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Sep 12, 2013

Windows Phone 8.1 to Include Siri-like Personal Assistant “Cortana”

Redmond-based software giant Microsoft has been long rumored to pack some exciting enhancements for its Windows Phone 8 platform, and it seems that a personal assistant will be one of them.

Codenamed “Cortana,” it should arrive to devices in the upcoming Windows Phone 8.1 platform release, allowing a more natural interaction with devices. Basically, it would be for Windows Phone what Siri is for Apple’s iOS, WPCentral reports. The news site also adds that Cortana is, in fact, an overhaul to the TellMe service. However, it appears that this will be more than a simple personal assistant for Windows Phone users, and that the entire future core services of the platforms will be built upon it. In fact, ZDNet notes that Microsoft CEO Steve Ballmer has already hinted at the changes that will be made to the platform’s shell. “Our shell will natively support all of our essential services, and will be great at responding seamlessly to what people ask for, and even anticipating what they need before they ask for it,” he said.

Apparently, Cortana will not only allow users to interact with their smartphones through voice commands, but will also aggregate info from a variety of sources to deliver a richer, deeper app experience. The personal assistant will take advantage of Microsoft services and technologies such as Bing Satori and TellMe to be always ready to respond to users’ requests. Microsoft Bing’s director Stefan Weitz did confirm back in July that the company was working on a Siri-like service, but also said that it wouldn’t be out very soon, as WMPoweruser explains.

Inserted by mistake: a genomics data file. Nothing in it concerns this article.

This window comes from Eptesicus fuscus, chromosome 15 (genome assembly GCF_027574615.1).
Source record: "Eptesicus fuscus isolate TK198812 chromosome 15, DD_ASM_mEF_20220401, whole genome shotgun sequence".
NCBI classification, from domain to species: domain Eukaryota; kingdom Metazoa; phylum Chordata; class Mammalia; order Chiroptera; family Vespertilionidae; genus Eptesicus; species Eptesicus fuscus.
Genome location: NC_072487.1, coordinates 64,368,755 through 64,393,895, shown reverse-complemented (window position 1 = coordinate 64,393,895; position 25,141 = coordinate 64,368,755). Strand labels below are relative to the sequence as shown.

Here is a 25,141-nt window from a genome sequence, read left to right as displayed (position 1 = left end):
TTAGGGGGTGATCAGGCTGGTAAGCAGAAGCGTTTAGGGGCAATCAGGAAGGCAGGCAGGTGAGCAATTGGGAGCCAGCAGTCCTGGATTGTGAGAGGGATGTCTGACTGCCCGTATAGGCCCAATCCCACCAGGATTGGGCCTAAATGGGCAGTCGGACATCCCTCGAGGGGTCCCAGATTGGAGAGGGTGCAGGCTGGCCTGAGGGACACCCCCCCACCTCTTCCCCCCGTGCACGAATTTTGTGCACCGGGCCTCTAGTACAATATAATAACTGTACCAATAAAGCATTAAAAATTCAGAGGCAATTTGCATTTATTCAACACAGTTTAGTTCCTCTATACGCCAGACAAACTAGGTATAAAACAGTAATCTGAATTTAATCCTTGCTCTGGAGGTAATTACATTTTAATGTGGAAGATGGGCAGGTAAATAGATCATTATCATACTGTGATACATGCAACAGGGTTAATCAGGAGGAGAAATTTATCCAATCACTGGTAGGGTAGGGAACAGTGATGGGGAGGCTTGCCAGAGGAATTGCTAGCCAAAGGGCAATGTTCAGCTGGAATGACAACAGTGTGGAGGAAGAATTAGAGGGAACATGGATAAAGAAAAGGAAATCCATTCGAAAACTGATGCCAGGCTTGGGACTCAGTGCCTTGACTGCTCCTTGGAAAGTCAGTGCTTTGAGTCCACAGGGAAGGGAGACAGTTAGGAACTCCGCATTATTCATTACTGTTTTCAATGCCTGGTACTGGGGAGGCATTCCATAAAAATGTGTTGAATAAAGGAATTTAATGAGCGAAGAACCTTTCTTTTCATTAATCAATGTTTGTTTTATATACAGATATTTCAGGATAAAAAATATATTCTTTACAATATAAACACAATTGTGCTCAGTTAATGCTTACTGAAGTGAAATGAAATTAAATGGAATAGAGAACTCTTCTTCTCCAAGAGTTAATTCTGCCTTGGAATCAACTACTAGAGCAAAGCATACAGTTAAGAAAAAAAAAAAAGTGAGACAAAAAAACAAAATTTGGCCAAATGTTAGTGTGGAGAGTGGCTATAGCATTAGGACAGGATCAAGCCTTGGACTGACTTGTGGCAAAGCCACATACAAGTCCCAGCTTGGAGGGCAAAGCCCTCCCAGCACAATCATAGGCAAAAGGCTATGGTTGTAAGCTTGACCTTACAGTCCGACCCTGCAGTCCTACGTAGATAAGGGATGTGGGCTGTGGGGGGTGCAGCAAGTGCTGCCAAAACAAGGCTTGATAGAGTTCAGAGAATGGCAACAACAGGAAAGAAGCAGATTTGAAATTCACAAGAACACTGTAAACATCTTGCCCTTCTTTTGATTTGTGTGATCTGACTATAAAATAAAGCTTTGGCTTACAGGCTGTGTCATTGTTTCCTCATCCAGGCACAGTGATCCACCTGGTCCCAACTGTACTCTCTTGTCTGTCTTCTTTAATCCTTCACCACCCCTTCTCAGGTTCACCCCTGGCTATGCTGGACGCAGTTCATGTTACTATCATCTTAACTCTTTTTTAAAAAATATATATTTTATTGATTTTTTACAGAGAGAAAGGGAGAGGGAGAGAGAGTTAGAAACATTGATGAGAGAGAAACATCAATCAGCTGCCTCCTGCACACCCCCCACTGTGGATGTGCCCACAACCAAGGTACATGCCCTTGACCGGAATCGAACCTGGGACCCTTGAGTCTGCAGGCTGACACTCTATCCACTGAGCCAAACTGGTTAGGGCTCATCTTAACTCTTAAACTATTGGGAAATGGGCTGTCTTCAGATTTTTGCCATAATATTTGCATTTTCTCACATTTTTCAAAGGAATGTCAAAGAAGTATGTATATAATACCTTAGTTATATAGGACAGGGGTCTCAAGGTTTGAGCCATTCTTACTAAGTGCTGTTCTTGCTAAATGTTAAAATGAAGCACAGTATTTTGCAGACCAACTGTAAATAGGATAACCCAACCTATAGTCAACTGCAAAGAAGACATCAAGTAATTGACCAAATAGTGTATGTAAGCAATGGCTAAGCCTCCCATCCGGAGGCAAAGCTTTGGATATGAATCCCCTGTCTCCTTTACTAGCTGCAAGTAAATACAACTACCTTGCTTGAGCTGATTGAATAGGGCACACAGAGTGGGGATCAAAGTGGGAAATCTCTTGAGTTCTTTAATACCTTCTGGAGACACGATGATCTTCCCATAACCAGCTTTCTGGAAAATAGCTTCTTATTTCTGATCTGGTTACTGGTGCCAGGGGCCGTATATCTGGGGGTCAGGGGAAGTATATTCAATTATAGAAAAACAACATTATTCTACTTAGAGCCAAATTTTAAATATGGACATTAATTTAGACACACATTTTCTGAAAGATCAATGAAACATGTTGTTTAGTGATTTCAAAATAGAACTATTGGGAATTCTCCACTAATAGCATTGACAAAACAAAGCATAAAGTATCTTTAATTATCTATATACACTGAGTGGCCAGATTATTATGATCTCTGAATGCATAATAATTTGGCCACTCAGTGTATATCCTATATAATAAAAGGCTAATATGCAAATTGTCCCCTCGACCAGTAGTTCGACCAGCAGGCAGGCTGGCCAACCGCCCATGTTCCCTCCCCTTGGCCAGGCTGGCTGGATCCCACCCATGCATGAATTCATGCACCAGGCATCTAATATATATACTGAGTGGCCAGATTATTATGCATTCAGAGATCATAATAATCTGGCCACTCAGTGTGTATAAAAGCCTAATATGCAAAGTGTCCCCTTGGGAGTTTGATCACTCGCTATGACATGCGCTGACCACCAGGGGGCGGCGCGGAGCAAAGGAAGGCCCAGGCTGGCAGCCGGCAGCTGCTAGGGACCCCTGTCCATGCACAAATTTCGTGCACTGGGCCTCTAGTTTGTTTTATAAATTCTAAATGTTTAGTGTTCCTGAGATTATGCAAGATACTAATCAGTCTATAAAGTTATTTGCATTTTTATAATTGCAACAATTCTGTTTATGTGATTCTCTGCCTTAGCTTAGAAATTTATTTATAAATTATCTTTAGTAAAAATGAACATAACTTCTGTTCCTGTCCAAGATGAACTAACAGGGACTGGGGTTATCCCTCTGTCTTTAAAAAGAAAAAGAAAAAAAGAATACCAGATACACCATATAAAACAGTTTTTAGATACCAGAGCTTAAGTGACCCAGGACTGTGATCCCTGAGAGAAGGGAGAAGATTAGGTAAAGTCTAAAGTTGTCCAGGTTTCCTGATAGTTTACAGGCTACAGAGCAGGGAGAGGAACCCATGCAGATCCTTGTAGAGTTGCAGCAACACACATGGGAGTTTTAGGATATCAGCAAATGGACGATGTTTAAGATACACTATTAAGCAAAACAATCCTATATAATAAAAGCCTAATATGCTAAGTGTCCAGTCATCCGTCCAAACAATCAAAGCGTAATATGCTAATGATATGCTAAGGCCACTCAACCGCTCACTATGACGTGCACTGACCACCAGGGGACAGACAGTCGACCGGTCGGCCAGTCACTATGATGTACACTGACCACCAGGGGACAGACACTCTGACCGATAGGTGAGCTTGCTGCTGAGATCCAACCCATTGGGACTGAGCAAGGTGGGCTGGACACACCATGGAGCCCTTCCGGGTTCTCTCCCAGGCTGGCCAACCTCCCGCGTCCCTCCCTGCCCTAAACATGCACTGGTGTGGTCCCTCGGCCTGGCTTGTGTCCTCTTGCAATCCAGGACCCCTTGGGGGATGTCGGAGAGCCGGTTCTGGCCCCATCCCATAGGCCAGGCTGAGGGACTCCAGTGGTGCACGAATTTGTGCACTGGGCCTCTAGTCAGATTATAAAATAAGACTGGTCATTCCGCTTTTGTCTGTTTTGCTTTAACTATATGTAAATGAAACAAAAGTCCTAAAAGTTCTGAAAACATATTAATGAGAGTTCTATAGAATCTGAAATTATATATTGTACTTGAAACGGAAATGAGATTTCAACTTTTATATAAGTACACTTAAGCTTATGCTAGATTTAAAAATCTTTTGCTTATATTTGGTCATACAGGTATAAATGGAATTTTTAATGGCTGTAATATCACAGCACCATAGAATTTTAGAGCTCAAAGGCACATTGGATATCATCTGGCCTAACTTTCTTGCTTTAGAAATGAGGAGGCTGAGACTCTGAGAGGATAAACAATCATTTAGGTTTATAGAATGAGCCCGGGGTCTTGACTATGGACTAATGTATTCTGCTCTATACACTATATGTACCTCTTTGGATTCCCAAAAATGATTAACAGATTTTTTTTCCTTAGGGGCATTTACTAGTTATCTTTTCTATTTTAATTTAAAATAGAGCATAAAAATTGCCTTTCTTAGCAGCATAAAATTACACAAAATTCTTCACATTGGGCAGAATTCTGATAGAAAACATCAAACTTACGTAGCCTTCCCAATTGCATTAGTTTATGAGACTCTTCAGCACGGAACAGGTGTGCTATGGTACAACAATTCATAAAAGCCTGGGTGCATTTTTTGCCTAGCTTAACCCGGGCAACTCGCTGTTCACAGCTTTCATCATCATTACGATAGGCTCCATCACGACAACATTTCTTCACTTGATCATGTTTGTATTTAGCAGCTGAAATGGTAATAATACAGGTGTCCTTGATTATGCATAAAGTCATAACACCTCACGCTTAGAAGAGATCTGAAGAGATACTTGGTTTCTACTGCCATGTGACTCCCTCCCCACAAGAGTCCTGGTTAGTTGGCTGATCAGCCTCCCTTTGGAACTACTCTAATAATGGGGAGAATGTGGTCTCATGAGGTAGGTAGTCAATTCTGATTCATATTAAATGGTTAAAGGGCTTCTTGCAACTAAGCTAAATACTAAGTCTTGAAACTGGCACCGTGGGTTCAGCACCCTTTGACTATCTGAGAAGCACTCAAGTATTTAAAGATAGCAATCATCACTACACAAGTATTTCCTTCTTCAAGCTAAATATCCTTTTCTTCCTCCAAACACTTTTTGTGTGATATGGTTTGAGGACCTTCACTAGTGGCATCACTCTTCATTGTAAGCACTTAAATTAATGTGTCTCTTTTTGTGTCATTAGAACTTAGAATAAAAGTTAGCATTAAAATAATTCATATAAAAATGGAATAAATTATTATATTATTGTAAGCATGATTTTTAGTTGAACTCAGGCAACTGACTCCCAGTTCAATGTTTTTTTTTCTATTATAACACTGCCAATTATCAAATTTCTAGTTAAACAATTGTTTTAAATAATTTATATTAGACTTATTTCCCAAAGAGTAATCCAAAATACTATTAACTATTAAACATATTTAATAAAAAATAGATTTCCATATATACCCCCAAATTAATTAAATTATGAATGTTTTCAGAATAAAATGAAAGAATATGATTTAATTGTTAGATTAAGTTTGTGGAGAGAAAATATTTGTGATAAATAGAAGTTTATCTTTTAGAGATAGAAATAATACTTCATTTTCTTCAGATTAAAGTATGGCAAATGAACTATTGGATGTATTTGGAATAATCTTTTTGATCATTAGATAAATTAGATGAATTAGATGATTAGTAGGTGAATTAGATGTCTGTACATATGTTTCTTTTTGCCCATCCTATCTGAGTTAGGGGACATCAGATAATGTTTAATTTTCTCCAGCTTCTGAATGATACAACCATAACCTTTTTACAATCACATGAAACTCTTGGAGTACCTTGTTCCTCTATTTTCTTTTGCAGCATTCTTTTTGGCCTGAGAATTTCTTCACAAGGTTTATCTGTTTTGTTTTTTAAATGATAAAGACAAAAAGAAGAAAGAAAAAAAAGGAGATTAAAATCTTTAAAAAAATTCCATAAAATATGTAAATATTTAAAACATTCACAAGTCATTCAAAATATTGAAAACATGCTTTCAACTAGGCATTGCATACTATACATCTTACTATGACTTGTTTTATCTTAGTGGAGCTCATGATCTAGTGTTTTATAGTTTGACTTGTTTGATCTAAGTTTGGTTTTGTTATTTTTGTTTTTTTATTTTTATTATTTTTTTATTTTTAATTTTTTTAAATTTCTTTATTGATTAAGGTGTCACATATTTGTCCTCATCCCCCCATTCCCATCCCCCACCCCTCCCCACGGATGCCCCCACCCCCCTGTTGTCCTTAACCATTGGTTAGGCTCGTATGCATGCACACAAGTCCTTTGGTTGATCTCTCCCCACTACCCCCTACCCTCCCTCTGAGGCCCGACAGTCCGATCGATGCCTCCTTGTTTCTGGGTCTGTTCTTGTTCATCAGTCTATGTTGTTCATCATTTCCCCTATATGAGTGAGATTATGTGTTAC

However, 2014 seems to fit the suggested launch timeframe, and Windows Phone 8.1, which is rumored to arrive next year, might actually include it. What remains to be seen is how well it will fare when compared to the competition. More details on this will certainly emerge as the release date of Windows Phone 8.1 approaches, so keep an eye on this space to learn the news.

Windows Phone 8
Image credits to Microsoft

Image credits to The Verge

Samsung Promises Smartphones with 64-bit CPUs

South Korean mobile phone maker Samsung is determined to strengthen its leading position on the smartphone market, and the company will launch handsets with 64-bit processors for that.

Samsung mobile business head Shin Jong-kyun confirmed that, only two days after Apple announced its iPhone 5S smartphone with a 64-bit CPU inside. “Not in the shortest time. But yes, our next smartphones will have 64-bit processing functionality,” Shin said, Korea Times notes in a recent article.

Recently, Samsung announced another enhancement for its mobile processors, in the form of a Heterogeneous Multi-Processing update destined for the Exynos 5 Octa core ARM chip. No specific info has been provided on which future Samsung handsets will receive the 64-bit processors, but we can expect more to be unveiled in the beginning of the next year. Stay tuned for more on this.

Samsung logo
Image credits to Samsung

LG Nexus 5 (LG-D820) Images Leak via FCC

Google and LG have been long rumored to plan the release of the next device in the popular Nexus series, and leaked images available via FCC provide us now with a glimpse at the smartphone.

Supposedly called Nexus 5, the phone emerged at the feds featuring model number LG-D820, and photos with this device are now available for your viewing pleasure. As droid-life notes, the images show a device that matches the one spotted last week at Google’s Android 4.4 Kit Kat unveiling.